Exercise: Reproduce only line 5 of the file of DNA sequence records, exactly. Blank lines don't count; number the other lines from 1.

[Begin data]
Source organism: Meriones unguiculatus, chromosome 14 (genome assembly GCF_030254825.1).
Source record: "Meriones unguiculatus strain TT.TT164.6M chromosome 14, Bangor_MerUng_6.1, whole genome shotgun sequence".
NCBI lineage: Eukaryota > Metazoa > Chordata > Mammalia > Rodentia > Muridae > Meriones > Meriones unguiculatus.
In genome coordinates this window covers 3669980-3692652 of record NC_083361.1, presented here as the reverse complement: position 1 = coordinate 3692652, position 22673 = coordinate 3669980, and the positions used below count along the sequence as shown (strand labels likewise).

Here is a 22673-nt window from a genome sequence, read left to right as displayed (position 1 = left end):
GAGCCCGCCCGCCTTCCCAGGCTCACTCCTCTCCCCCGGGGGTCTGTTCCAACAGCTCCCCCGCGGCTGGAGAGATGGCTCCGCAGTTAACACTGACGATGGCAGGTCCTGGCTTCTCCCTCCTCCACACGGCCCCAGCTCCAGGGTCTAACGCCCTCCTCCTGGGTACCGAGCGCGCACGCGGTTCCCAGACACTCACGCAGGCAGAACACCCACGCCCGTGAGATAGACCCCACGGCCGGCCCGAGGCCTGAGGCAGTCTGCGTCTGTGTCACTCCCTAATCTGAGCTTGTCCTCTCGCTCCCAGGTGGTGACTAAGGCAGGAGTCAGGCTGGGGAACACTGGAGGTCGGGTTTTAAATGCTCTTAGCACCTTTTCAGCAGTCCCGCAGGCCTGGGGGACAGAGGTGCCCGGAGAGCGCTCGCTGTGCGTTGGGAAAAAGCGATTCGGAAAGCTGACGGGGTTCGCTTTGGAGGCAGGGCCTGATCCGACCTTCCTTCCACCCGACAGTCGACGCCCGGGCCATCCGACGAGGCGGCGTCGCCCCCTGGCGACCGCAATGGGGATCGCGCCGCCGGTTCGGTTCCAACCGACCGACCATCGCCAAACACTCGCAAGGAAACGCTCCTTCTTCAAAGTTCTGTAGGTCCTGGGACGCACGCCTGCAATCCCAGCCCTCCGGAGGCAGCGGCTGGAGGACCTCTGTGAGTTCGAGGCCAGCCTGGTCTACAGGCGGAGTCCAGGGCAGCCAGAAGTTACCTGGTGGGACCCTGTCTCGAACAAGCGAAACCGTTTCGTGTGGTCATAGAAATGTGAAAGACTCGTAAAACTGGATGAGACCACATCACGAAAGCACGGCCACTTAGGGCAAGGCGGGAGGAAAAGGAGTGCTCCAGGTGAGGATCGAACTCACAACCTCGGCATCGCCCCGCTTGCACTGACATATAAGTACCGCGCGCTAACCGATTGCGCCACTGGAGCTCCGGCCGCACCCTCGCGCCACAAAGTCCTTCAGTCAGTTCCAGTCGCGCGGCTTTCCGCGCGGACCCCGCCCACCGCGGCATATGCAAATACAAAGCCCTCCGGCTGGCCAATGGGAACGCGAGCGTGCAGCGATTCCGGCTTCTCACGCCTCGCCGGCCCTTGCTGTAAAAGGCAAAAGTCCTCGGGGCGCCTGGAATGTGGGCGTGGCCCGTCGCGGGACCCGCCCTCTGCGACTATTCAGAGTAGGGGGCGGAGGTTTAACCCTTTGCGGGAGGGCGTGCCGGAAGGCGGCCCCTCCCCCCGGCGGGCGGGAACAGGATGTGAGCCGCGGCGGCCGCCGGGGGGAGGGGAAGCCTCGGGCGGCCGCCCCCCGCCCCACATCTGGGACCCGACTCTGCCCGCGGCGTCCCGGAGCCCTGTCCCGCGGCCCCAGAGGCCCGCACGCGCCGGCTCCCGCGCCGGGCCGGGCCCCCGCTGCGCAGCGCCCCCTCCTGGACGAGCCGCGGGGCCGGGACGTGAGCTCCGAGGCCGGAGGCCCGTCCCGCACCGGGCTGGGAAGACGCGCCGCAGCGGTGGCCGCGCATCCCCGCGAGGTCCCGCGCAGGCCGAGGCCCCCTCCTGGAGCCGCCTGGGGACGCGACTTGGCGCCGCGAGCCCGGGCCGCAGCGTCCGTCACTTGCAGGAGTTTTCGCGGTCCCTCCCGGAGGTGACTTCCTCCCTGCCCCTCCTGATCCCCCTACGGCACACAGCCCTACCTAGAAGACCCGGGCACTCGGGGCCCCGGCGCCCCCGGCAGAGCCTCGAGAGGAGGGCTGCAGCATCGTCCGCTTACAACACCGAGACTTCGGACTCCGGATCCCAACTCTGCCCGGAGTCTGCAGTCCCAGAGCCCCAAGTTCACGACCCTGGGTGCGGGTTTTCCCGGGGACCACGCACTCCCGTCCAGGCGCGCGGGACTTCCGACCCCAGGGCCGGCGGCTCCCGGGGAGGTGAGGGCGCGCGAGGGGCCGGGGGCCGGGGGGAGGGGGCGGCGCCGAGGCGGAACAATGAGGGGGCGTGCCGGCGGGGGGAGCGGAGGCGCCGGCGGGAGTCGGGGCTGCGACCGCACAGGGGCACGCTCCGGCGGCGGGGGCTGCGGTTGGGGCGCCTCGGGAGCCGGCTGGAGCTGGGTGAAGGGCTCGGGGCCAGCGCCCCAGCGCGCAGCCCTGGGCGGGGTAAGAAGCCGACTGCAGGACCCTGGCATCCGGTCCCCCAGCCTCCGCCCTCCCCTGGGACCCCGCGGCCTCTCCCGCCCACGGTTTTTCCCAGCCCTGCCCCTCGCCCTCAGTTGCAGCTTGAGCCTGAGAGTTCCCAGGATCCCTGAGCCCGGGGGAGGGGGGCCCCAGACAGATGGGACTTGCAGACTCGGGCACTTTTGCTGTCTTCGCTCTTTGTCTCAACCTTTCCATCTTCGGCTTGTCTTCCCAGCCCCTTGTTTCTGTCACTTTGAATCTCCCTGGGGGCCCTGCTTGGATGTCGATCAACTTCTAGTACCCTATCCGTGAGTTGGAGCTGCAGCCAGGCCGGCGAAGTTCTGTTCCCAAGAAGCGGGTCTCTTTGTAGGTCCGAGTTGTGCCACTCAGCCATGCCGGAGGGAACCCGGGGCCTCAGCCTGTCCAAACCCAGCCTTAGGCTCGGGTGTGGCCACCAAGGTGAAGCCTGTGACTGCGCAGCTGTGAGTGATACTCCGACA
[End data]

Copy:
Here is a 22673-nt window from a genome sequence, read left to right as displayed (position 1 = left end):